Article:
The Da Vinci Code: Chapter 48

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Summary: Langdon hypothesizes that the cryptex is, itself, the Priory of Sion’s keystone—not the literal, wedge-shaped rock at the top of an arch, but the “key” to finding the location of the Holy Grail. He explains to Sophie that the Priory developed the keystone only in recent decades, as a means of protecting the secret of the Grail’s location against electronic surveillance. Each new sénéchal selected into the Brotherhood (the top four members of the Priory) must open the Keystone as a test of merit, in order to prove their worthiness to know the Grail’s location. Sophie confirms for Langdon that her grandfather was a high-ranking member of a secret society; Langdon surmises that Saunière was, indeed, the Grand Master. Unexpectedly, Vernet pulls the armored truck over—and pulls a pistol on his passengers.

 
Analysis: This chapter reveals more of the lore surrounding the Grail and its keepers, this time drawing the Masons into the tapestry—albeit as more of a parallel analogy to the Priory, rather than critical players in the plot itself. Another secretive society often implicated in conspiracy theories, the Freemasons describe themselves as “the oldest and largest world wide fraternity dedicated to the Brotherhood of Man under the Fatherhood of a Supreme Being. Although of a religious nature, Freemasonry is not a religion. It urges its members, however, to be faithful and devoted to their own religious beliefs” (www.freemasonry.org). The origin of the Masons’ secretive nature given in the novel (like so much of the novel’s information) certainly sounds plausible: “The secret knowledge of how to use a wedged keystone to build a vaulted archway was part of the wisdom that had made the Masons such wealthy craftsmen, and it was a secret they guarded carefully” (p. 221). Interestingly, the Masons’ international research association is known as the Philalethes Society—the lovers of truth. Their presence in Brown’s novel is fitting, then, given that Langdon and Sophie can fairly be described as “lovers of truth.”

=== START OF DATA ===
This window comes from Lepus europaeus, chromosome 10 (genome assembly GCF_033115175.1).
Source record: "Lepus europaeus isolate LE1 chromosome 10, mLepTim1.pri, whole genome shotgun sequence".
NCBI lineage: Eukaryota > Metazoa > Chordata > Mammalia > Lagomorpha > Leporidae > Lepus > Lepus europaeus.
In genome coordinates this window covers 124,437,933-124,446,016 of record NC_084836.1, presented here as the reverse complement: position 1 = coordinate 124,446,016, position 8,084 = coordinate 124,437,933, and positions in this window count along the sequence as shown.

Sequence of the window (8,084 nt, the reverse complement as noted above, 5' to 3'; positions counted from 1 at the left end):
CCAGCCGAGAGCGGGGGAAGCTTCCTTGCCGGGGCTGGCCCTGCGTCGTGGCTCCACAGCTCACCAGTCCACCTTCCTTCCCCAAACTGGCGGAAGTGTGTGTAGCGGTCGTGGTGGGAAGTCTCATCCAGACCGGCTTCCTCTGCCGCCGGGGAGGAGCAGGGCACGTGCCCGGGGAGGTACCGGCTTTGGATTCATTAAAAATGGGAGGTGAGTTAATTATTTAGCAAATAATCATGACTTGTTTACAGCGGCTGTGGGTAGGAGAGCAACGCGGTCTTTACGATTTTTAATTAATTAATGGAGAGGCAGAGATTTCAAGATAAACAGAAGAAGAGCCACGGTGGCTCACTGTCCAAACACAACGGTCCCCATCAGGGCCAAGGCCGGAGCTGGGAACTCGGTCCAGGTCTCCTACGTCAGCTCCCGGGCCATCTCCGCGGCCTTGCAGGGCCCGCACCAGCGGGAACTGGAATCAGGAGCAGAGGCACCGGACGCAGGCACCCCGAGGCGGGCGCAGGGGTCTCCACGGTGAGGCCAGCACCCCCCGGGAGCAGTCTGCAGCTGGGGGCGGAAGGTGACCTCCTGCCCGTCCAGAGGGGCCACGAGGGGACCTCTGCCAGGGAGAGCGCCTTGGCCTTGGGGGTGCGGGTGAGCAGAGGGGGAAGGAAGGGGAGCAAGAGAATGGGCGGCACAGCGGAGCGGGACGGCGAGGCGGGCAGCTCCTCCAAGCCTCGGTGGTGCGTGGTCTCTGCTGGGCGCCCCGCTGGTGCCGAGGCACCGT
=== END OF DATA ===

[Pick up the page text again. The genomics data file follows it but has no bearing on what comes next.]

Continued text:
Langdon primarily invokes the Masons, however, for their use of preuves de mérite, “wherein members ascended to higher degrees by proving they could keep a secret and by performing rituals and various tests of merit over many years” (p. 223). Sophie connects the “treasure hunts” that her grandfather would devise for her on her birthday with the merit tests of secret societies. Again, Brown is laying the groundwork for future revelations, and is leading readers to expect that Sophie will need to pass other tests of merit before she is ultimately rewarded with the truth: the truth about the Grail, and the truth about her family that Saunière promised her in his final communication to her. In fact, Langdon may already be intuiting the connection between those two truths when he muses, “He had not yet had a chance to explain to Sophie the true nature of the Holy Grail” (p. 222). True to Brown’s technique, the author does not leave us much time or space to reflect on that comment at present; but it will prove important in the final solution to this “Grail quest.”
 
 

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